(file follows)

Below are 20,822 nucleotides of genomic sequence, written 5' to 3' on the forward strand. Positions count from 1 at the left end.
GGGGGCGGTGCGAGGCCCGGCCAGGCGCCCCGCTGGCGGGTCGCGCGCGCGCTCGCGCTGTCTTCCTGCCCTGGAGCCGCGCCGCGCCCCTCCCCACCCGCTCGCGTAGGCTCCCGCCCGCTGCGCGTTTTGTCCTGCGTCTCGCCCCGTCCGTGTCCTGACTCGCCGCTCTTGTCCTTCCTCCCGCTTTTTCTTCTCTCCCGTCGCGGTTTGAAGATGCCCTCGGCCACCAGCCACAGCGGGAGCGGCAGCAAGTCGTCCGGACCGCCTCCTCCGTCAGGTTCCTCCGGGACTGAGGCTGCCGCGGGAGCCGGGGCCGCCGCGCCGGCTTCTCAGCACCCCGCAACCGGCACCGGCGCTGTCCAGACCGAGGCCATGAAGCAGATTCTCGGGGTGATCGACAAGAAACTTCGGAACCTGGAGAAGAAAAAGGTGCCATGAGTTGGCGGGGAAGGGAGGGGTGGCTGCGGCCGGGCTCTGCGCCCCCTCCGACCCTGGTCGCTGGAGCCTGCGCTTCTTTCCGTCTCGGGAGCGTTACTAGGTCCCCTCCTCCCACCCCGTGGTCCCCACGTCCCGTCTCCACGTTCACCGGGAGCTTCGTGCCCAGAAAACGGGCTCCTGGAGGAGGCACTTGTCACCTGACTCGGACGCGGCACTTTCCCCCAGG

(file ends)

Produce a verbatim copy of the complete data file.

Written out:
Below are 20,822 nucleotides of genomic sequence, written 5' to 3' on the forward strand. Positions count from 1 at the left end.
GGGGGCGGTGCGAGGCCCGGCCAGGCGCCCCGCTGGCGGGTCGCGCGCGCGCTCGCGCTGTCTTCCTGCCCTGGAGCCGCGCCGCGCCCCTCCCCACCCGCTCGCGTAGGCTCCCGCCCGCTGCGCGTTTTGTCCTGCGTCTCGCCCCGTCCGTGTCCTGACTCGCCGCTCTTGTCCTTCCTCCCGCTTTTTCTTCTCTCCCGTCGCGGTTTGAAGATGCCCTCGGCCACCAGCCACAGCGGGAGCGGCAGCAAGTCGTCCGGACCGCCTCCTCCGTCAGGTTCCTCCGGGACTGAGGCTGCCGCGGGAGCCGGGGCCGCCGCGCCGGCTTCTCAGCACCCCGCAACCGGCACCGGCGCTGTCCAGACCGAGGCCATGAAGCAGATTCTCGGGGTGATCGACAAGAAACTTCGGAACCTGGAGAAGAAAAAGGTGCCATGAGTTGGCGGGGAAGGGAGGGGTGGCTGCGGCCGGGCTCTGCGCCCCCTCCGACCCTGGTCGCTGGAGCCTGCGCTTCTTTCCGTCTCGGGAGCGTTACTAGGTCCCCTCCTCCCACCCCGTGGTCCCCACGTCCCGTCTCCACGTTCACCGGGAGCTTCGTGCCCAGAAAACGGGCTCCTGGAGGAGGCACTTGTCACCTGACTCGGACGCGGCACTTTCCCCCAGG